0212 Flying Manhole Covers2February 12, 1914: Municipal Journal article. State Board Commends Water System. Front Royal, Va.-Officers of the State Board of Health who have just made an inspection of the new water supply of Front Royal, expressed high commendation of the system in a statement recently issued. The valley town, they declare, now has one of the best water supplies of the state and can guarantee to all visitors absolute freedom from water borne diseases. Front Royal has proceeded to install its new water supply with very creditable foresight. The town is almost ideally situated for good health and now is in a pos1t10n to protect its water beyond possible contamination. The system just installed includes a coagulation basin, gravity mechanical filters, storage basins for the filtered water, and as an extra precaution, apparatus for sterilizing the water before it is turned into the mains. The work is of concrete with the most modern and up-to-date appliances and the total cost, $17,000 was borne by the town without a bond issue. Since the first of the year the people have been getting a supply of clear, sparkling and pure water of the highest quality. The capacity of the plant is 1,000,000 gallons per day, or more than twice as much as the town now uses.

Reference: Municipal Journal 1914. 36:7(February 12, 1914): 213.

May 3, 1911: Suicidal Sewer Gas Deodorizer

0503 Deodorizing Sewer Gas

May 3, 1911: Municipal Journal article. Deodorizing Sewer Gas. “While fortunately the majority of American cities do not seem to be troubled with sewer gas, as are so many English cities, there is occasionally one on this side of the ocean which, on account of poor construction or lack of proper maintenance, finds it necessary to adopt some method of diminishing the nuisance from such gas. Among these is the city of Winnipeg, which has been troubled with this question for many years. The latter part of last year a test was made of the Beeman deodorizing machine, ten of these being placed in sewer manholes, where they were operated for three months.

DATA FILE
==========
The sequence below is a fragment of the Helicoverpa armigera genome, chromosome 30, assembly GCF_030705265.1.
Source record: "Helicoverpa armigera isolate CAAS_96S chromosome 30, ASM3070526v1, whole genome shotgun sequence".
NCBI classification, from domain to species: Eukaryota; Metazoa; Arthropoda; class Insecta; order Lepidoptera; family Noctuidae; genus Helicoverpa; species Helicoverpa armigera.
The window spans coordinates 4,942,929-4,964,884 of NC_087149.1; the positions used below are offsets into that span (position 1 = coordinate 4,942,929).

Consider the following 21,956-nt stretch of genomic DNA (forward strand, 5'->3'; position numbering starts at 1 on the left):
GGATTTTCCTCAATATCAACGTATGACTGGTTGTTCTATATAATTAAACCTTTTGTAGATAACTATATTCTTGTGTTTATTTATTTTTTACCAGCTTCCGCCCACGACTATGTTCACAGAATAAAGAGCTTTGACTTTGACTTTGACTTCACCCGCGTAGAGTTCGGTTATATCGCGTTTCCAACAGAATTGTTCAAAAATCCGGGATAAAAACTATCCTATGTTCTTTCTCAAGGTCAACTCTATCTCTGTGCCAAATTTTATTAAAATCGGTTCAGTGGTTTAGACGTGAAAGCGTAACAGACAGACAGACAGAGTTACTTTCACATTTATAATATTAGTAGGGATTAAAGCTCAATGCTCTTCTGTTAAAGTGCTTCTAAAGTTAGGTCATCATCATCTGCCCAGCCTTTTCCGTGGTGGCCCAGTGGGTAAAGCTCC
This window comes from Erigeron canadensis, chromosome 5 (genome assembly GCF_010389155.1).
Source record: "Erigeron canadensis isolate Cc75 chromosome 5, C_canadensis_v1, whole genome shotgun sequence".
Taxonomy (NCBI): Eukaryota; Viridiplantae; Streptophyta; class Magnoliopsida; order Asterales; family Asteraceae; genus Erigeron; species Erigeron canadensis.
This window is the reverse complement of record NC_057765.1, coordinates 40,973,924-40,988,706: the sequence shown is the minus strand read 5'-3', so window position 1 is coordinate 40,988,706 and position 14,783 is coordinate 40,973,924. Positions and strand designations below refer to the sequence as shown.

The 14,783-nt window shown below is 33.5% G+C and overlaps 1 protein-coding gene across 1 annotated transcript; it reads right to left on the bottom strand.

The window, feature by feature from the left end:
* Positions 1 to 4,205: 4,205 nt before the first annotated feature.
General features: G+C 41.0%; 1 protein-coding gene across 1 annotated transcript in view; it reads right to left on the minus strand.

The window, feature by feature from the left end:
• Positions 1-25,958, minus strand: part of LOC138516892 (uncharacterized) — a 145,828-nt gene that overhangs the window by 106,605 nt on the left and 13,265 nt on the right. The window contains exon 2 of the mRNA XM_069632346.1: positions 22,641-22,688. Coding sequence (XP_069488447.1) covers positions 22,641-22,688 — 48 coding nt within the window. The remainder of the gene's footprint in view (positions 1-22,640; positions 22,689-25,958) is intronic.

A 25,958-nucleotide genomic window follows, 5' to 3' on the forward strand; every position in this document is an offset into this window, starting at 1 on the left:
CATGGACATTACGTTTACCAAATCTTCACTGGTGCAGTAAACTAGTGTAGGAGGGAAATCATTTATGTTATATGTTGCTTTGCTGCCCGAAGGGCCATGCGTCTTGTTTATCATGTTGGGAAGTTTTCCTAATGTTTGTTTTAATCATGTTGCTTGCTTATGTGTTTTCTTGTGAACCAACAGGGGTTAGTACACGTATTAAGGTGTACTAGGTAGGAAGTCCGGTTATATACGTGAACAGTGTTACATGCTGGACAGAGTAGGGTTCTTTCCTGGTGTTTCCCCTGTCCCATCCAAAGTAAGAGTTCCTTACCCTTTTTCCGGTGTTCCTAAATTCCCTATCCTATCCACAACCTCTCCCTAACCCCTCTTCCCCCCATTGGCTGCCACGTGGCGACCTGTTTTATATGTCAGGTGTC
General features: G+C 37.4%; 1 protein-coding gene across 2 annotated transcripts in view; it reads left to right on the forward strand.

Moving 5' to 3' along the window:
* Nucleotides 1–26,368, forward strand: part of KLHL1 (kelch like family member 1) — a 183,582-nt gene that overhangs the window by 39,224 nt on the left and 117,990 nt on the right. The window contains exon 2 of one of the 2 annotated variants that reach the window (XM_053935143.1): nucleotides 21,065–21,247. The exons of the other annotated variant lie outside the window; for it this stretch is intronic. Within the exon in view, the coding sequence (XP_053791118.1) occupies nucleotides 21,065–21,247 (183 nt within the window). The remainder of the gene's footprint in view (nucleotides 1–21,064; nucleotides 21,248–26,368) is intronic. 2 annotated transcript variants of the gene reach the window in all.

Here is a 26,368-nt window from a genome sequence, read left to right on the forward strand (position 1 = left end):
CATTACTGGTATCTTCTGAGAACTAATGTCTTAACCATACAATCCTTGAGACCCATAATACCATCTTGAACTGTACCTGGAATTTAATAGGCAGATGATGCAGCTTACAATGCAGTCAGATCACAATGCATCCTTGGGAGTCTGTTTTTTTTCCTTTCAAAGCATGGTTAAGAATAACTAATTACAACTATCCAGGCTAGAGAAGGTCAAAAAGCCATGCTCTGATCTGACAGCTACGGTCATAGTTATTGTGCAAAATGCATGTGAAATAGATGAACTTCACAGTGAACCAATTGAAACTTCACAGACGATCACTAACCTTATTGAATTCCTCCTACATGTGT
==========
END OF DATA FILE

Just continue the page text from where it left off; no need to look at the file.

The machine consists of a reservoir containing wood alcohol, the fumes from which impinge upon a disk of platinized porcelain 1 1/2 inches in diameter. This disk, when heated cherry red, remains incandescent so long as the alcohol fumes are supplied to it, which fumes are changed into formaldehyde during their passage over the disk. In addition to the reservoir and disk there are a series of baffles and protectors through which both the formaldehyde and the air from the sewers must pass and which insure a thorough mixing of the two. The whole machine measures about 20 inches in diameter and 40 inches high and is suspended within an air-shaft from the sewer or in the sewer manhole. In the machines used in Winnipeg it was found that one gallon of wood alcohol, costing 62 1/2 cents, lasted nine days. It is suggested that it would not be necessary to place such an appliance in each manhole, but that if one were placed, say, in every fifth manhole the openings in the other four could be closed. City Engineer Ruttan reported that sufficient formaldehyde was produced to deodorize the sewer air that emerged from the manholes. The city of Winnipeg has recently contracted for so of these deodorizers at $75 each.”